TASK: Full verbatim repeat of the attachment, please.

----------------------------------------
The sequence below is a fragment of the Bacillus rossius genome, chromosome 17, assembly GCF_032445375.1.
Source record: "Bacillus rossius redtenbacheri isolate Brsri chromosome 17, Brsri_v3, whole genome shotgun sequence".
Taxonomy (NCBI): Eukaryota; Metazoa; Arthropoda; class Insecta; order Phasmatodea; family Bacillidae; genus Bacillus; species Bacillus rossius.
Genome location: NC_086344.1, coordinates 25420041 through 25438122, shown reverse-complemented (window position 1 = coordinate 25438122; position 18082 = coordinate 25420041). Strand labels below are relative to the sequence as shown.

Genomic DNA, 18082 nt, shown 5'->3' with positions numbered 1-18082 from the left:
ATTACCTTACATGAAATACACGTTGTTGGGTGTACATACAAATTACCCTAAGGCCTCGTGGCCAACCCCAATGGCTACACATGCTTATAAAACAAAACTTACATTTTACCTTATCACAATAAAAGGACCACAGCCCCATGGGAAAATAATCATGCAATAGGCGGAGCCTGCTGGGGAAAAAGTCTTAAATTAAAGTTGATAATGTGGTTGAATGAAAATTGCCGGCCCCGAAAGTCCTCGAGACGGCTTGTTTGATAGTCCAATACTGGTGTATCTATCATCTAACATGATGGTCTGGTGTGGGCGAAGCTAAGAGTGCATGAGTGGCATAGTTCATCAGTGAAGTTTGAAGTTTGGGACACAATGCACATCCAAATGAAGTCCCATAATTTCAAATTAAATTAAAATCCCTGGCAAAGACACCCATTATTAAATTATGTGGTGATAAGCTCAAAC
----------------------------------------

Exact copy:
The sequence below is a fragment of the Bacillus rossius genome, chromosome 17, assembly GCF_032445375.1.
Source record: "Bacillus rossius redtenbacheri isolate Brsri chromosome 17, Brsri_v3, whole genome shotgun sequence".
Taxonomy (NCBI): Eukaryota; Metazoa; Arthropoda; class Insecta; order Phasmatodea; family Bacillidae; genus Bacillus; species Bacillus rossius.
Genome location: NC_086344.1, coordinates 25420041 through 25438122, shown reverse-complemented (window position 1 = coordinate 25438122; position 18082 = coordinate 25420041). Strand labels below are relative to the sequence as shown.

Genomic DNA, 18082 nt, shown 5'->3' with positions numbered 1-18082 from the left:
ATTACCTTACATGAAATACACGTTGTTGGGTGTACATACAAATTACCCTAAGGCCTCGTGGCCAACCCCAATGGCTACACATGCTTATAAAACAAAACTTACATTTTACCTTATCACAATAAAAGGACCACAGCCCCATGGGAAAATAATCATGCAATAGGCGGAGCCTGCTGGGGAAAAAGTCTTAAATTAAAGTTGATAATGTGGTTGAATGAAAATTGCCGGCCCCGAAAGTCCTCGAGACGGCTTGTTTGATAGTCCAATACTGGTGTATCTATCATCTAACATGATGGTCTGGTGTGGGCGAAGCTAAGAGTGCATGAGTGGCATAGTTCATCAGTGAAGTTTGAAGTTTGGGACACAATGCACATCCAAATGAAGTCCCATAATTTCAAATTAAATTAAAATCCCTGGCAAAGACACCCATTATTAAATTATGTGGTGATAAGCTCAAAC